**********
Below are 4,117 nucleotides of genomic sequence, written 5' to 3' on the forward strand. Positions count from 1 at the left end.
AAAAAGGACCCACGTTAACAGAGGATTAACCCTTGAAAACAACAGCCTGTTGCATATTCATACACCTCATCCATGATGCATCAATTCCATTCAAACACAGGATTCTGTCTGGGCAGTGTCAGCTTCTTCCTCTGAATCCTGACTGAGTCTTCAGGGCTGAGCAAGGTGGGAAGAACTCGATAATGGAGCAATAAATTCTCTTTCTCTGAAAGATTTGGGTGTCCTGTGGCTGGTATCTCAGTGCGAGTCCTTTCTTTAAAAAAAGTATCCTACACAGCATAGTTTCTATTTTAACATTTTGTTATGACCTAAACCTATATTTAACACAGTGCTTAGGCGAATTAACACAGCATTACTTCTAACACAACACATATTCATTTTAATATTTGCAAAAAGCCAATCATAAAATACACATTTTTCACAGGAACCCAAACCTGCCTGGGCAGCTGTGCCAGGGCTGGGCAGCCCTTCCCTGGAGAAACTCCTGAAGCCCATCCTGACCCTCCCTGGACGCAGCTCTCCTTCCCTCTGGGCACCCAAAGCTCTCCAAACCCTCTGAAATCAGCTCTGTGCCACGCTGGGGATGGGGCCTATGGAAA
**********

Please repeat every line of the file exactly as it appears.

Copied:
Below are 4,117 nucleotides of genomic sequence, written 5' to 3' on the forward strand. Positions count from 1 at the left end.
AAAAAGGACCCACGTTAACAGAGGATTAACCCTTGAAAACAACAGCCTGTTGCATATTCATACACCTCATCCATGATGCATCAATTCCATTCAAACACAGGATTCTGTCTGGGCAGTGTCAGCTTCTTCCTCTGAATCCTGACTGAGTCTTCAGGGCTGAGCAAGGTGGGAAGAACTCGATAATGGAGCAATAAATTCTCTTTCTCTGAAAGATTTGGGTGTCCTGTGGCTGGTATCTCAGTGCGAGTCCTTTCTTTAAAAAAAGTATCCTACACAGCATAGTTTCTATTTTAACATTTTGTTATGACCTAAACCTATATTTAACACAGTGCTTAGGCGAATTAACACAGCATTACTTCTAACACAACACATATTCATTTTAATATTTGCAAAAAGCCAATCATAAAATACACATTTTTCACAGGAACCCAAACCTGCCTGGGCAGCTGTGCCAGGGCTGGGCAGCCCTTCCCTGGAGAAACTCCTGAAGCCCATCCTGACCCTCCCTGGACGCAGCTCTCCTTCCCTCTGGGCACCCAAAGCTCTCCAAACCCTCTGAAATCAGCTCTGTGCCACGCTGGGGATGGGGCCTATGGAAA